Sangeetha Unnithan

Admissions based on indicative percentage of marks

Nine-point grading system introduced last year

Continuous and comprehensive evaluation in force

THIRUVANANTHAPURAM: Against the backdrop of the newly introduced nine-point grading system in its class 10 examinations, the Central Board of Secondary Education (CBSE) has issued a set of guidelines to schools affiliated to it to be followed for admissions to standard 11.

In a circular issued on Friday, the CBSE suggested the determination of inter-se merit of candidates, based on the calculation of indicative percentage of marks, for the preparation of the admission list. The circular is available on the web site www.cbse.nic.in. Detailed circulars on the grading system and on continuous and comprehensive evaluation can also be obtained from the web site.

The indicative percentage of marks obtained by a candidate can be determined by multiplying the cumulative grade point average (CGPA) by 9.5. Similarly, subject-wise indicative percentage of marks can be determined by multiplying the grade point (GP) for that subject by 9.5.

The circular says that in case of a tie in the CGPA between two or more candidates, the average subject-wise indicative percentage of marks obtained by the candidates in one compulsory language and the subjects they opt for studies in the higher secondary class should be taken into consideration. However, the circular also says that schools can adopt other methods that they find suitable in their own context.

The CBSE had directed schools to introduce a nine-point grading system in classes IX and X from the second half of the academic year 2009-10, along with the introduction of continuous and comprehensive evaluation.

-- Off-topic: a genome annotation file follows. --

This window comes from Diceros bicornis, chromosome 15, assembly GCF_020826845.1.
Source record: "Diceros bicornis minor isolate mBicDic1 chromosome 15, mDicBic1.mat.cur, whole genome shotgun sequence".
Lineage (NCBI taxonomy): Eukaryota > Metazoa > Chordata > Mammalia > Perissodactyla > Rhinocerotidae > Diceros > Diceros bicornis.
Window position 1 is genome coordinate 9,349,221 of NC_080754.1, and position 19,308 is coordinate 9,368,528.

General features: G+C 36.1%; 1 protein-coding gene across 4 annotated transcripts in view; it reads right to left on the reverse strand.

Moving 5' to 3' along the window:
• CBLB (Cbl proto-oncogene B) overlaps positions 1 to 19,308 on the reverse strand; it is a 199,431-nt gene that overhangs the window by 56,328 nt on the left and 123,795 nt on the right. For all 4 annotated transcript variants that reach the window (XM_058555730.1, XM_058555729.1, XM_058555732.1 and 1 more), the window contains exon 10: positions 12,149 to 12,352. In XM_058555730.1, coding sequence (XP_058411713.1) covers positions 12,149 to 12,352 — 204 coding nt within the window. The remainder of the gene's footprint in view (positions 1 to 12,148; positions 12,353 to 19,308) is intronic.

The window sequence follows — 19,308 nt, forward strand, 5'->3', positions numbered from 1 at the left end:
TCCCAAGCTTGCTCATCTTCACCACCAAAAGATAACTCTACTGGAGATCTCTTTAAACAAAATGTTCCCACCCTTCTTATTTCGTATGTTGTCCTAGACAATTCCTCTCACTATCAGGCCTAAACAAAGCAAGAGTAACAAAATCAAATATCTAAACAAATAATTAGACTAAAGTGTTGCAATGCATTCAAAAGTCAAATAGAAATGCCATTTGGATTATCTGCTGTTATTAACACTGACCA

In the nine-point grading system, the student's performance is first assessed using conventional numerical marking mode and then converted into grades on the basis of pre-determined mark ranges as stipulated by the CBSE.

Although the examination reforms and the evaluation methods introduced by the CBSE have been generally welcomed by teachers, parents and students, the new system did give rise to doubts and confusion in its first year of implementation. Misconceptions such as equating the CGPA to total percentage of marks achieved by a student and determination of school toppers based on these figures continue to prevail in some quarters.

“There is a general perception that a CGPA of 9.8 is equivalent to 98 per cent mark or likewise a CGPA of 10 is equal to 100 per cent marks. This is wrong and you cannot determine a school topper based on this calculation,” said K.O. Ratnakaran, Principal, Jawahar Navodaya Vidyalala, Chettachal. The main objective of the system is to discourage unhealthy competition and practices such as determining school toppers, number of distinctions and first classes, he pointed out.

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